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A Preliminary Study about the Role of Reactive Oxygen Species and Inflammatory Process after COVID-19 Vaccination and COVID-19 Disease

Department of Biomedical Sciences, International Hellenic University, 57400 Thessaloniki, Greece
School of Physics, Faculty of Sciences, Aristotle University of Thessaloniki, 54124 Thessaloniki, Greece
Department of Prosthodontics, School of Dentistry, Faculty of Health Sciences, Aristotle University of Thessaloniki, 54124 Thessaloniki, Greece
Nea Michaniona Health Care Centre, 57004 Nea Michaniona, Greece
Author to whom correspondence should be addressed.
Clin. Pract. 2022, 12(4), 599-608;
Received: 29 June 2022 / Revised: 14 July 2022 / Accepted: 22 July 2022 / Published: 4 August 2022


During the last couple of critical years, worldwide, there have been more than 550 million confirmed cases of COVID-19, including more than 6 million deaths (reported by the WHO); with respect to these cases, several vaccines, mainly mRNA vaccines, seem to prevent and protect from SARS-CoV-2 infection. We hypothesize that oxidative stress is one of the key factors playing an important role in both the generation and development of various kinds of disease, as well as antibody generation, as many biological paths can generate reactive oxygen species (ROS), and cellular activities can be modulated when ROS/antioxidant balance is interrupted. A pilot study was conducted in two stages during the COVID-19 pandemic in 2021 involving 222 participants between the ages of 26 and 66 years. ROS levels were measured before an after vaccination in the blood samples of 20 individuals who were vaccinated with two doses of mRNA vaccine, and an increase in ROS levels was observed after the first dose, with no modifications observed until the day before the second vaccination dose. A statistically significant difference (p < 0.001) was observed between time points 3 and 4 (before and after second dose), when participants were vaccinated for the second time, and ROS levels decreased from 21,758 to 17,580 a.u. In the second stage, blood was collected from 28 participants 45 days after COVID-19 infection (Group A), from 131 participants 45 days after receiving two doses of mRNA vaccine against COVID-19 (Group B), and from 13 healthy individuals as a control group (Group C). Additionally, antibodies levels were measured in all groups to investigate a possible correlation with ROS levels. A strong negative correlation was found between free radicals and disease antibodies in Group A (r = −0.45, p = 0.001), especially in the male subgroup (r = −0.88, p = 0.001), as well as in the female subgroup (r = −0.24, p < 0.001). Furthermore, no significant correlation (only a negative trend) was found with antibodies derived from vaccination in Group B (r = −0.01), and a negative trend was observed in the female subgroup, whereas a positive trend was observed in the male subgroup.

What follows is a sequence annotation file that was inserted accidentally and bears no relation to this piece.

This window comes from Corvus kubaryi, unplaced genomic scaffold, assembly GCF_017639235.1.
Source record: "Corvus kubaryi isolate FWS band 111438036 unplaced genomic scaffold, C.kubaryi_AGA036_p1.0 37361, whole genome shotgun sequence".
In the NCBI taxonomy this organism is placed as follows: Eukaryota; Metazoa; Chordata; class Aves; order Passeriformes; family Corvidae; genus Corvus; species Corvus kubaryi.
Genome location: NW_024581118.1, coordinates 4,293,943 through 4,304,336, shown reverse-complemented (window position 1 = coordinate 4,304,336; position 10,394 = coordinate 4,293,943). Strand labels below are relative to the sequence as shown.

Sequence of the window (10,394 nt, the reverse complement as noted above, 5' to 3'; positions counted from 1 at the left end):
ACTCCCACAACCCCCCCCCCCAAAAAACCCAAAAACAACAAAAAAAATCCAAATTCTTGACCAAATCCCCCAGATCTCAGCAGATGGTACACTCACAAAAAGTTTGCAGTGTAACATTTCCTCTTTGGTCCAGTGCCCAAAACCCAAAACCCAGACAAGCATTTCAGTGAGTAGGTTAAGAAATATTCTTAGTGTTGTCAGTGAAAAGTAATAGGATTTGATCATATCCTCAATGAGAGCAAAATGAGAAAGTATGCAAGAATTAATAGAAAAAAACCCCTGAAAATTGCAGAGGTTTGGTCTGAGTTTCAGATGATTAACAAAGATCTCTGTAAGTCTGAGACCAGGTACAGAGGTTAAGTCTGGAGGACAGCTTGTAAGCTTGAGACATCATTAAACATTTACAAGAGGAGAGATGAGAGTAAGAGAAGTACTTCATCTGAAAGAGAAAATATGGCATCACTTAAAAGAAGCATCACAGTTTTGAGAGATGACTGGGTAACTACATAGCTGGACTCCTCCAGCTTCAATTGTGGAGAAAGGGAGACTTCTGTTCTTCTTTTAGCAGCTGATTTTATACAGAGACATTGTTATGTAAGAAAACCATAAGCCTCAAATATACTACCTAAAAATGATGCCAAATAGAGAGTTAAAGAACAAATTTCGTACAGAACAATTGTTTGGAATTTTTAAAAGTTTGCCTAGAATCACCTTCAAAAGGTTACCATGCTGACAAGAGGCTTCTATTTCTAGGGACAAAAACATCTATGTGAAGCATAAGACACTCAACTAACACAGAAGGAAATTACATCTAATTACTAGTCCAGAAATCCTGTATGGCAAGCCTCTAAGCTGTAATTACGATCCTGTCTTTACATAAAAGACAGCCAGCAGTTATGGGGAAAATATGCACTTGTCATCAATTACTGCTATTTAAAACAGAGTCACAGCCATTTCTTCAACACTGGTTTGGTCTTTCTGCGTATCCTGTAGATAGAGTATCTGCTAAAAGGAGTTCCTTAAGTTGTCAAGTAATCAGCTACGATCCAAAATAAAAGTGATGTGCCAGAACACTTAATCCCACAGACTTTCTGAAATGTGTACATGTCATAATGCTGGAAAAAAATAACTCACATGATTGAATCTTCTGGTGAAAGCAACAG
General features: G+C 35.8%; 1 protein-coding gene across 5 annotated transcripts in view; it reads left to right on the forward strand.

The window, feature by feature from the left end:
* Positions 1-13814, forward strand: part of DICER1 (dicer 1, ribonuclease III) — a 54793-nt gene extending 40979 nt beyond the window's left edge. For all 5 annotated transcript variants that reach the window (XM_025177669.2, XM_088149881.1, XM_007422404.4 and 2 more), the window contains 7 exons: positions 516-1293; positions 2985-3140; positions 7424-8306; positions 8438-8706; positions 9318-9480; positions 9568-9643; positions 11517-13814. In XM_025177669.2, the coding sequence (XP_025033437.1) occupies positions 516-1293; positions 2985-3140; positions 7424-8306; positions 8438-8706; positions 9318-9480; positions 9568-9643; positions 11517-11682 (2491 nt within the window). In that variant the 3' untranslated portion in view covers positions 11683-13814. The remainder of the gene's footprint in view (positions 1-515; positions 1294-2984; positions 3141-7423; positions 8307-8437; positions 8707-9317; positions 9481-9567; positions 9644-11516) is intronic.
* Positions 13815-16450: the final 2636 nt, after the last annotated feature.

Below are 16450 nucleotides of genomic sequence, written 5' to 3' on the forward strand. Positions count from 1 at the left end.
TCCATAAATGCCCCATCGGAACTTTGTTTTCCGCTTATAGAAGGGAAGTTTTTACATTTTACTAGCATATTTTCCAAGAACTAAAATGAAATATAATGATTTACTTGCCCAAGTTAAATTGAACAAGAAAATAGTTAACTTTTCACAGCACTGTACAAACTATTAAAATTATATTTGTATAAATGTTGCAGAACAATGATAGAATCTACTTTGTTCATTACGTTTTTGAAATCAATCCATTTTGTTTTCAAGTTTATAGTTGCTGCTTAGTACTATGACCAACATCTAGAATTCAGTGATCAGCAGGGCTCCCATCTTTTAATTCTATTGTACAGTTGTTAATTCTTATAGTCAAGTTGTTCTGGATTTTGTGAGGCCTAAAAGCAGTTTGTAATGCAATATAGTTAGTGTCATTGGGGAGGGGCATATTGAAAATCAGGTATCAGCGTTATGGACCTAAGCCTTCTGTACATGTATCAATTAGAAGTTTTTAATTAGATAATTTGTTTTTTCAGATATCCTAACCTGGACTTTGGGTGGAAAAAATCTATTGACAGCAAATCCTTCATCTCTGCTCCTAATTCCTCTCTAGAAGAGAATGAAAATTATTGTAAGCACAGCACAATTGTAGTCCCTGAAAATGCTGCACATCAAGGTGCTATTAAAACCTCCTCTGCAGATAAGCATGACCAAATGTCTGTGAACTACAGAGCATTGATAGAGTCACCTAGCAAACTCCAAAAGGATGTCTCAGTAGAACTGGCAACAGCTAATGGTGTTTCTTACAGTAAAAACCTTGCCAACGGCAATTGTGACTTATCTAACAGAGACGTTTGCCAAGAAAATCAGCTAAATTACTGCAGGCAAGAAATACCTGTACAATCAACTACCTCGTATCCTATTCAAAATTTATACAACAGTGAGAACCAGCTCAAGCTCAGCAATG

1. Introduction

SARS-CoV-2, like other coronaviruses, is an enveloped virus with a genome length of approximately 29.8 kb and can cause diseases ranging from the common cold to severe and fatal illnesses in humans [1,2,3,4]. Structurally, the virus consists of a spike glycoprotein, and the envelope’s membrane is made of M and E proteins and a 5–7 nm length of S protein. The S1 subunit interacts with angiotensin-converting enzyme 2 (ACE2) and the S2 subunit of S protein, in addition to playing an important role in the viral entry process. It is also highly immunogenic because it acts as a target for antibody-mediated neutralization; these functions make the S1 subunit a suitable candidate for the design of vaccines and therapies [5,6,7,8,9,10,11,12].
When the S protein binds to the ACE2, which plays the role of membrane receptor, it stimulates the production of excessive reactive oxygen species (ROS) in an NADPH (NOX2)-dependent manner [13]. This production induces ROS-dependent cellular signaling, including activation of the NF-kB (nuclear factor kappa-light-chain-enhancer of activated B cells) pathway, which amplifies inflammation through the expression of multiple genes, TNF-α (tumor necrosis factor), interleukins (IL, IL2, IL6, IL7, IL8, IL9, and IL10), chemokines (CXCL10, CCL2, IP10, and MCP1), and colony-stimulating factors (G-CSF and GM-CSF), all of which induce endothelial injury and/or dysfunction, as well as vascular inflammation [14,15]. NOX2-mediated excessive ROS production in endothelial cells generated by SARS-CoV-2 infection combined with a dysregulation and/or extremely exaggerated immune imbalance (so-called cytokine response or cytokine storm) might be among the most important mechanisms of endothelial cell injury during COVID-19 [16,17]. This phenomenon successively aggravates disease progression, activates immune and endothelial cells and platelets, as well as vigorous endothelial inflammatory reactions, which may cause oxidative stress (OS), leading to inflammatory injury and vascular thrombosis and possibly driving ARDS (acute respiratory distress syndrome) or multi-organ failure, pulmonary edema, and, ultimately, mortality [18,19,20,21]. Oxidative stress (OS) can be induced by different viruses and infections, such as influenza [22], human respiratory syncytial virus [23], and rhinoviruses [24], which employ diverse mechanisms in the human body/organism and may profoundly impact COVID-19 pathogenesis. Additionally, numerous data have confirmed that the development of OS can lead to cytokine production, cell death, inflammation, and other pathophysiological processes, with which most respiratory-based viral COVID-19 infections can be in strong harmony [25,26]. Following these pathophysiological processes, an excessive amount of reactive oxygen species (ROS) is produced in various tissues [27], and this overproduction of ROS and the mechanism of antioxidant deprivation can lead to serious, life-threating results of the subsequent virus-associated disease, i.e., COVID-19 [28,29]. Therefore, OS plays a leading pathogenic role in viral infections, such as COVID-19, and consequently weakens the antioxidant system [30]. More precisely, ROS can cause inflammation, biological tissue damage, and cell apoptosis [31,32]. Some studies have shown that high concentrations of ROS cause damage not only in “healthy” tissue and cells but also in infected cells and even the virus itself by using retroviruses’ DNA and RNA [33].